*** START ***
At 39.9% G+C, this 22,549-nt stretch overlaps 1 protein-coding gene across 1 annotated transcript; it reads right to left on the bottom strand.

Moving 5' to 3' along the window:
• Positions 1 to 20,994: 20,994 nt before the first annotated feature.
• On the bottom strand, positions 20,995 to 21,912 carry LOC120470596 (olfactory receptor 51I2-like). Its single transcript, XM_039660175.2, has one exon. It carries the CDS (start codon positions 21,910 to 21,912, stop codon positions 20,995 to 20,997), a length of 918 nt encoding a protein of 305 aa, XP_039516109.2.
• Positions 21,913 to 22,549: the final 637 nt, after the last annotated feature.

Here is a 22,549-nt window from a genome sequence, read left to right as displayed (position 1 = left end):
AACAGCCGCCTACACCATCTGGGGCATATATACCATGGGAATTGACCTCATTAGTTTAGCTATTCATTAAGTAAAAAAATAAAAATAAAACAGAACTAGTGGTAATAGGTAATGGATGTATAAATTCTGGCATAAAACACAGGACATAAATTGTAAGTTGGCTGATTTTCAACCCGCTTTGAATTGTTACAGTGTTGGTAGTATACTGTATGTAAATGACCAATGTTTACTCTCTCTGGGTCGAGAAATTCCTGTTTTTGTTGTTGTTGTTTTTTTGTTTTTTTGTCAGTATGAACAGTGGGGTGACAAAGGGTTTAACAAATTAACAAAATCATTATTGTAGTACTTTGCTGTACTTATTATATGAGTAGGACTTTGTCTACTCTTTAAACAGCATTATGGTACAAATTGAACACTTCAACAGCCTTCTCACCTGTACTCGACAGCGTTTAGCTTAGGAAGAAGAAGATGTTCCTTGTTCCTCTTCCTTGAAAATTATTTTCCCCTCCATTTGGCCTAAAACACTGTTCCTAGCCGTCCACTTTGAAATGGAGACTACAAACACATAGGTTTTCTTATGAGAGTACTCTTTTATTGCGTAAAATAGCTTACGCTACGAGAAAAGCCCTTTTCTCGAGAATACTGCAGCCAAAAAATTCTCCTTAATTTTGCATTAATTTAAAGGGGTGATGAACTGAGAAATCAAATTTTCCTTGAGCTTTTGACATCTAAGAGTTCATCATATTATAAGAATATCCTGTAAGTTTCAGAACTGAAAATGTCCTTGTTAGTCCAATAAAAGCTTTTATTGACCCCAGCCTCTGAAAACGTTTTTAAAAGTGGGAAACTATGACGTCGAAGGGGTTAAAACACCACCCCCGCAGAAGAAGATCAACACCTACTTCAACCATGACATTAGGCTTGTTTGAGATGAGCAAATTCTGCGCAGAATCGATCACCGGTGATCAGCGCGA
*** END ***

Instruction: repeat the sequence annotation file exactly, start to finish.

At 39.9% G+C, this 22,549-nt stretch overlaps 1 protein-coding gene across 1 annotated transcript; it reads right to left on the bottom strand.

Moving 5' to 3' along the window:
• Positions 1 to 20,994: 20,994 nt before the first annotated feature.
• On the bottom strand, positions 20,995 to 21,912 carry LOC120470596 (olfactory receptor 51I2-like). Its single transcript, XM_039660175.2, has one exon. It carries the CDS (start codon positions 21,910 to 21,912, stop codon positions 20,995 to 20,997), a length of 918 nt encoding a protein of 305 aa, XP_039516109.2.
• Positions 21,913 to 22,549: the final 637 nt, after the last annotated feature.

Here is a 22,549-nt window from a genome sequence, read left to right as displayed (position 1 = left end):
AACAGCCGCCTACACCATCTGGGGCATATATACCATGGGAATTGACCTCATTAGTTTAGCTATTCATTAAGTAAAAAAATAAAAATAAAACAGAACTAGTGGTAATAGGTAATGGATGTATAAATTCTGGCATAAAACACAGGACATAAATTGTAAGTTGGCTGATTTTCAACCCGCTTTGAATTGTTACAGTGTTGGTAGTATACTGTATGTAAATGACCAATGTTTACTCTCTCTGGGTCGAGAAATTCCTGTTTTTGTTGTTGTTGTTTTTTTGTTTTTTTGTCAGTATGAACAGTGGGGTGACAAAGGGTTTAACAAATTAACAAAATCATTATTGTAGTACTTTGCTGTACTTATTATATGAGTAGGACTTTGTCTACTCTTTAAACAGCATTATGGTACAAATTGAACACTTCAACAGCCTTCTCACCTGTACTCGACAGCGTTTAGCTTAGGAAGAAGAAGATGTTCCTTGTTCCTCTTCCTTGAAAATTATTTTCCCCTCCATTTGGCCTAAAACACTGTTCCTAGCCGTCCACTTTGAAATGGAGACTACAAACACATAGGTTTTCTTATGAGAGTACTCTTTTATTGCGTAAAATAGCTTACGCTACGAGAAAAGCCCTTTTCTCGAGAATACTGCAGCCAAAAAATTCTCCTTAATTTTGCATTAATTTAAAGGGGTGATGAACTGAGAAATCAAATTTTCCTTGAGCTTTTGACATCTAAGAGTTCATCATATTATAAGAATATCCTGTAAGTTTCAGAACTGAAAATGTCCTTGTTAGTCCAATAAAAGCTTTTATTGACCCCAGCCTCTGAAAACGTTTTTAAAAGTGGGAAACTATGACGTCGAAGGGGTTAAAACACCACCCCCGCAGAAGAAGATCAACACCTACTTCAACCATGACATTAGGCTTGTTTGAGATGAGCAAATTCTGCGCAGAATCGATCACCGGTGATCAGCGCGA